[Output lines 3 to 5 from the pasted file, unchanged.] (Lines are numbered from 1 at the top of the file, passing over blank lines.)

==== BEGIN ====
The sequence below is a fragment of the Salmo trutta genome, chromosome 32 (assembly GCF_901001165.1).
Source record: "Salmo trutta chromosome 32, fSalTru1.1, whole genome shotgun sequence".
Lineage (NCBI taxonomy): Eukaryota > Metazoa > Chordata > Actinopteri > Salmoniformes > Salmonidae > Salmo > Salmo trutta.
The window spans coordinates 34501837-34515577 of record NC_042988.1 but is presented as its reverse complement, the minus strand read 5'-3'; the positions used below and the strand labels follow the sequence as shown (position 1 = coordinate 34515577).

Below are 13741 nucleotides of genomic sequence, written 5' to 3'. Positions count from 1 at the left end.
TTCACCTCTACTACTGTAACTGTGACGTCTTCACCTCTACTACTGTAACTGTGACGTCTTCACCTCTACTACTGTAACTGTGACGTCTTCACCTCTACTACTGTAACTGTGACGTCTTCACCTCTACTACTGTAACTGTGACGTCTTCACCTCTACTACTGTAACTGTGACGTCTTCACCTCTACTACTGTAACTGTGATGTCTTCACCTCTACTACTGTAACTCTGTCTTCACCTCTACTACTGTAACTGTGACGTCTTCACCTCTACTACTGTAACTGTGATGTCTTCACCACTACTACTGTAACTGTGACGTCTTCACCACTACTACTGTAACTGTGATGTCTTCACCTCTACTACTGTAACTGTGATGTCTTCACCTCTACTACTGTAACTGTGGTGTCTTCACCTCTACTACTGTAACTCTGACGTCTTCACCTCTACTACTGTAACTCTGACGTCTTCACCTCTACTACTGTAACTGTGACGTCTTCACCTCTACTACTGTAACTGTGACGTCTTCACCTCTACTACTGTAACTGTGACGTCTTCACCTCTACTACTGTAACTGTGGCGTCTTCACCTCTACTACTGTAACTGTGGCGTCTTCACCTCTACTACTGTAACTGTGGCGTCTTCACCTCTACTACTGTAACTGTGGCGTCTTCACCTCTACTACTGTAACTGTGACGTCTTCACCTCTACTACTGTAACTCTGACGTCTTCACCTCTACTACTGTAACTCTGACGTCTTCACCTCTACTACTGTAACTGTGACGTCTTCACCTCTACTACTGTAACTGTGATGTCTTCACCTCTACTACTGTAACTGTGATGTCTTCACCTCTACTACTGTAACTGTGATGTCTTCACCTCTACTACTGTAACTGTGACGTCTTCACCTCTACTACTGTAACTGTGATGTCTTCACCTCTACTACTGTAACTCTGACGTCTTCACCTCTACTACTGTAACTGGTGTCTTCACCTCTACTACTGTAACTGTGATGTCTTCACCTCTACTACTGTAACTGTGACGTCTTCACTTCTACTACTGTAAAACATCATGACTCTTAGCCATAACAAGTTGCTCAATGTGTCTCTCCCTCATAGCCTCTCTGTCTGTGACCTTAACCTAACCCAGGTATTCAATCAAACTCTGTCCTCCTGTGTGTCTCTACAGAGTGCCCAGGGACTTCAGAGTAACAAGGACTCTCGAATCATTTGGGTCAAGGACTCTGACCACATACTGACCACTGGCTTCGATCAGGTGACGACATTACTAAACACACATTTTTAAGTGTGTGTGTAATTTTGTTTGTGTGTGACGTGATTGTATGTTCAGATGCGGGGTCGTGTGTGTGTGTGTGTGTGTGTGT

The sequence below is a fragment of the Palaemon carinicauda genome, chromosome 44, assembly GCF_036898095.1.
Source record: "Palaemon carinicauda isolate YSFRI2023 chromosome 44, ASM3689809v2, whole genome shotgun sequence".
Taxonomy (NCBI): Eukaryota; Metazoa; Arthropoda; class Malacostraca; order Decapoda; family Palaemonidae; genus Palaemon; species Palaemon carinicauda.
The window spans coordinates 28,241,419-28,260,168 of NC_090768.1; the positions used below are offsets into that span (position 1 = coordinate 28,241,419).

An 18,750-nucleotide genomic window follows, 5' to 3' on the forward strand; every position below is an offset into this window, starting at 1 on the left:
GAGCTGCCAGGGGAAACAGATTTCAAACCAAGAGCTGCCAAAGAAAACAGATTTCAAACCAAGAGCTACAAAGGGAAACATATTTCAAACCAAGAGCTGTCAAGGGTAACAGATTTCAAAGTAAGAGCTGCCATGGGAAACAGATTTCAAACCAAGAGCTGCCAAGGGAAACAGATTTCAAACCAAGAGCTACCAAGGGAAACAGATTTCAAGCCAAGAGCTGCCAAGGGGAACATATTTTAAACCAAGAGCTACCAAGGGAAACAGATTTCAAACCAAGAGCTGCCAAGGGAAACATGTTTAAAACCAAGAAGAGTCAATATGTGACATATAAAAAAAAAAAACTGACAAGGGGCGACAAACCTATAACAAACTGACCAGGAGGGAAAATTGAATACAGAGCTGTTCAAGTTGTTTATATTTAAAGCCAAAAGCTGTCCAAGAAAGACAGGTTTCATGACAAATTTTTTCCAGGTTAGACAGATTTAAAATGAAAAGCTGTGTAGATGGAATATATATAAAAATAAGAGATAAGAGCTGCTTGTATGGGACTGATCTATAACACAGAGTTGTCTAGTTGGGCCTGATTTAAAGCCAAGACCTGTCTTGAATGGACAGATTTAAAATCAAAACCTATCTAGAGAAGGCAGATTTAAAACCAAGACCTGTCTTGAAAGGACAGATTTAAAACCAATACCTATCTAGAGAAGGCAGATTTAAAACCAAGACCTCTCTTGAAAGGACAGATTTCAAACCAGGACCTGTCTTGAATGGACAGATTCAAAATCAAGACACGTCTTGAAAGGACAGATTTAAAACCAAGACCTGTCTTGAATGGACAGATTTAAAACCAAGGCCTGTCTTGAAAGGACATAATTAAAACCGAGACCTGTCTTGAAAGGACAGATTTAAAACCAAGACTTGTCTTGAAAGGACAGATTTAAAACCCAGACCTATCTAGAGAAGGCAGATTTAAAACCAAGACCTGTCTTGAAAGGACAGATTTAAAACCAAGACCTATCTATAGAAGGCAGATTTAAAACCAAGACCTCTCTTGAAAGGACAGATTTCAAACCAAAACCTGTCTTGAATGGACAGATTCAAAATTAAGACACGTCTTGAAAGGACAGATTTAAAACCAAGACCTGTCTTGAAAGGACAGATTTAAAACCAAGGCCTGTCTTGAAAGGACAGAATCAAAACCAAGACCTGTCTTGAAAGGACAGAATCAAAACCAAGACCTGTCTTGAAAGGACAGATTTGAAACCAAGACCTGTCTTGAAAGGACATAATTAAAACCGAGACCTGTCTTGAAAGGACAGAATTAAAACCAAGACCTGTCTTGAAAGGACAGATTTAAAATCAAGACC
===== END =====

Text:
Lineage (NCBI taxonomy): Eukaryota > Metazoa > Chordata > Actinopteri > Salmoniformes > Salmonidae > Salmo > Salmo trutta.
The window spans coordinates 34501837-34515577 of record NC_042988.1 but is presented as its reverse complement, the minus strand read 5'-3'; the positions used below and the strand labels follow the sequence as shown (position 1 = coordinate 34515577).

Below are 13741 nucleotides of genomic sequence, written 5' to 3'. Positions count from 1 at the left end.